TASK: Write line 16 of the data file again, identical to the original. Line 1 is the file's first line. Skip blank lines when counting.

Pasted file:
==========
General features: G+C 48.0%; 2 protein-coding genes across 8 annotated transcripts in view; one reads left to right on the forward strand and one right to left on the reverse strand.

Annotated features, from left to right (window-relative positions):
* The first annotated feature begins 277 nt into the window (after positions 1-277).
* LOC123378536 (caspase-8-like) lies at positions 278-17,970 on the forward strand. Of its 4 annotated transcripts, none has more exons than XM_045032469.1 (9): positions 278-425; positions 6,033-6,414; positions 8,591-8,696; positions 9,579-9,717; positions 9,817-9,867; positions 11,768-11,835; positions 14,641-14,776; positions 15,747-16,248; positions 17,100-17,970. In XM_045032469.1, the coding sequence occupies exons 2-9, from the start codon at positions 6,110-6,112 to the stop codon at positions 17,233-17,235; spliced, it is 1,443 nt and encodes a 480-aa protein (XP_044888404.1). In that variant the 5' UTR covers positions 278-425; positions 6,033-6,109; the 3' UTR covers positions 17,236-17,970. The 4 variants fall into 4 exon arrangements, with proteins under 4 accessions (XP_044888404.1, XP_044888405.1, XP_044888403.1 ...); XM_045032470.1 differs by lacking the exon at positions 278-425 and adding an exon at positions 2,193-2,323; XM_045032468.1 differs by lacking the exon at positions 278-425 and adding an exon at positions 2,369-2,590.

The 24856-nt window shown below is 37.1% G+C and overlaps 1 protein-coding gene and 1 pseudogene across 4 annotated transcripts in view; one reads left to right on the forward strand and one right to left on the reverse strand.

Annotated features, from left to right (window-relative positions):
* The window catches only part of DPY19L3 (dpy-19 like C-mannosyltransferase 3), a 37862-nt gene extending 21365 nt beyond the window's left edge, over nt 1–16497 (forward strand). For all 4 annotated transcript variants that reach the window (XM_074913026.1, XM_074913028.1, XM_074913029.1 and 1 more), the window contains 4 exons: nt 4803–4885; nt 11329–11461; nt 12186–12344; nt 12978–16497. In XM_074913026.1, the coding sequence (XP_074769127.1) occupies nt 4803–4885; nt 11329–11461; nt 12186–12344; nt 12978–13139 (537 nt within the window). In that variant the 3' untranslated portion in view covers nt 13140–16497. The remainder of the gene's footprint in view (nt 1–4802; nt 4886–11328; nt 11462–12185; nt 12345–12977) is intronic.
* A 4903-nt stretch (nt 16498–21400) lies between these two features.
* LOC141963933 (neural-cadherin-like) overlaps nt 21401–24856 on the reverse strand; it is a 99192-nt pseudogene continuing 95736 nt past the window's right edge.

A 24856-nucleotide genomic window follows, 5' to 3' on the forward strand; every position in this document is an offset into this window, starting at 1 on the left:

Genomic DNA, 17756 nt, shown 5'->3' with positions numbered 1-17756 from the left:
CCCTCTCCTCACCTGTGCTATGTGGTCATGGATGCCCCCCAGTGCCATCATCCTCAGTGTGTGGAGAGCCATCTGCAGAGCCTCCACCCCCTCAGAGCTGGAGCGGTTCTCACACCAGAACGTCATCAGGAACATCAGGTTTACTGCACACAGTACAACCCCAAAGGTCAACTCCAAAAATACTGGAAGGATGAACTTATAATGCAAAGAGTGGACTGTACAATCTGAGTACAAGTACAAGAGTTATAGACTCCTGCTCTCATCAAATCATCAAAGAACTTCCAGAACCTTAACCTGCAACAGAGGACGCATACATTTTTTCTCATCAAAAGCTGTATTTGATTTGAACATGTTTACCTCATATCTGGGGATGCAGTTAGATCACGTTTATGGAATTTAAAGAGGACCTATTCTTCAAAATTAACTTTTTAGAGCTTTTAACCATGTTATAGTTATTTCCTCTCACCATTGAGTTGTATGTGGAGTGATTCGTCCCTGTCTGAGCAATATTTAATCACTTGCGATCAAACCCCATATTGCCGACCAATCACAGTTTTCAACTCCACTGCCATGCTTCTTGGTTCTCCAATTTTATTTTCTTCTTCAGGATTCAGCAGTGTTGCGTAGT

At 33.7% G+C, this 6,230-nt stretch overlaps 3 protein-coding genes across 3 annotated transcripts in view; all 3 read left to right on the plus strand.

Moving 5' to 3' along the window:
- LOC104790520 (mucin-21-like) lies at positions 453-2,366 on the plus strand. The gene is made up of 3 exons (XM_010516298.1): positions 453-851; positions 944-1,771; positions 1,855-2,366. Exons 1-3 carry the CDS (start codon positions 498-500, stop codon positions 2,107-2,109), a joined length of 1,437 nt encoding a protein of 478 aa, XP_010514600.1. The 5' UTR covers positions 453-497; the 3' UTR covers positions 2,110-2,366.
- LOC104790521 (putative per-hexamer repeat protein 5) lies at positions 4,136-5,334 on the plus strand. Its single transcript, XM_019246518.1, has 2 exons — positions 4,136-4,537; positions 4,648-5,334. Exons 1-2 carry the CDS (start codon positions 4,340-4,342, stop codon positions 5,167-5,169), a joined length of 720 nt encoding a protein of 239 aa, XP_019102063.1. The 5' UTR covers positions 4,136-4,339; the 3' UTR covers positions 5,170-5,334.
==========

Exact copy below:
- LOC104790521 (putative per-hexamer repeat protein 5) lies at positions 4,136-5,334 on the plus strand. Its single transcript, XM_019246518.1, has 2 exons — positions 4,136-4,537; positions 4,648-5,334. Exons 1-2 carry the CDS (start codon positions 4,340-4,342, stop codon positions 5,167-5,169), a joined length of 720 nt encoding a protein of 239 aa, XP_019102063.1. The 5' UTR covers positions 4,136-4,339; the 3' UTR covers positions 5,170-5,334.